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PIA Press Release

Commentary: Raising the road

By Behn Fer. Hortaleza, Jr.

Dagupan City (29 August) -- Far too long have the residents of Arellano Street, especially the Division or Village in Dagupan been cursing their fate. Just a little rain and rise in tide and their little place on earth gets flooded.

It had been the same situation in that area near Pedrito's Restaurant in Tapuac going to Lucao some years back. When the heavens open with some rain, the road instantly becomes a creek and motorists have to slow down, creating monstrous traffic bottlenecks.

The solution, according to District Engineer Rudy Dion whom we bumped into at former Speaker JDV's Binloc house a couple of weeks back is road elevation or road raising and sound drainage. He's quite sure about it, it's been done in Tapuac and despite the skepticism of many that the neighboring residential area could get flooded as a result of the road raising, nothing of the sort happened till now—to the great relief of Lyceum University's prexy Gonz Duque, who lives in that once accursed area. Or, so we're told.

How about doing a repeat miracle in Arellano, congressman Joe, Mayor Al and Engr. Dion, sirs?

There's even water flooding the right side of the downtown area, A.B. Fernandez Ave. when the tidal water rises (which is as often as twice a month) to the consternation of commercial stores situated on that side. This had been so since these areas sank by a few centimeters after the 1990 earthquake liquefaction phenomenon, but for some still unknown and therefore doubly bothersome reason, is now more pronounced or worse.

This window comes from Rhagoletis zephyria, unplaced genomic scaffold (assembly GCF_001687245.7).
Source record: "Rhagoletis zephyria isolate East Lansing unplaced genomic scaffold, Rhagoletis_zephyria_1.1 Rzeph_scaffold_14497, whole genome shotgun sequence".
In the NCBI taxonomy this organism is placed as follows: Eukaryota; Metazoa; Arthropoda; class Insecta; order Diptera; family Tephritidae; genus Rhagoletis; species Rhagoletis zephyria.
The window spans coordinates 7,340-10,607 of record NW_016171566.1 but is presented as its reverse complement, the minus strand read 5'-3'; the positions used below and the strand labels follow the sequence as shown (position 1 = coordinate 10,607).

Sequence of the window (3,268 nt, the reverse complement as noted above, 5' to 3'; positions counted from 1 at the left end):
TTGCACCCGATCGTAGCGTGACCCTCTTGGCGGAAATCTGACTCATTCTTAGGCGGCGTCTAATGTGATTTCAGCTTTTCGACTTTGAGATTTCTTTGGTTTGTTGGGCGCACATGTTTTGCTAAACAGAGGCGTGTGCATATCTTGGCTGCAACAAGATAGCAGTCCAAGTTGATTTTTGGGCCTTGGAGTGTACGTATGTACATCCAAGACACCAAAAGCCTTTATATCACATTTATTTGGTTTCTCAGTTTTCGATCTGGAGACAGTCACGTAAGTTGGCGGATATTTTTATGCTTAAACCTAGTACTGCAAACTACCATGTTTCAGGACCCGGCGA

The flooding of course comes from the Pantal river backflowing from drainage canals. You all know already of course that Dagupan is one meter below sea level—so it's not really hard to figure that one out.

This one will require some real long and hard engineering and hydrological study to at least minimize the flooding, I guess, because you can't just raise the road without somehow "damaging" the presentation of the city's principal street and downtown area.

Mayor Al himself in his recent powwow with local media at his Bacayao Norte hideaway, said, "diking" the city as they did in other cities abroad similarly traversed by rivers could be a solution although the cost-benefit ratio somehow would not be that acceptable, given our economic status. We agree.

The easier way of course is to live with the situation—and make the tidal flooding or generally, our river-locked situation turn to our advantage he says. How to do that? You'd have to engage the mayor in a spirited conversation to appreciate his vision. (PIA) [top]

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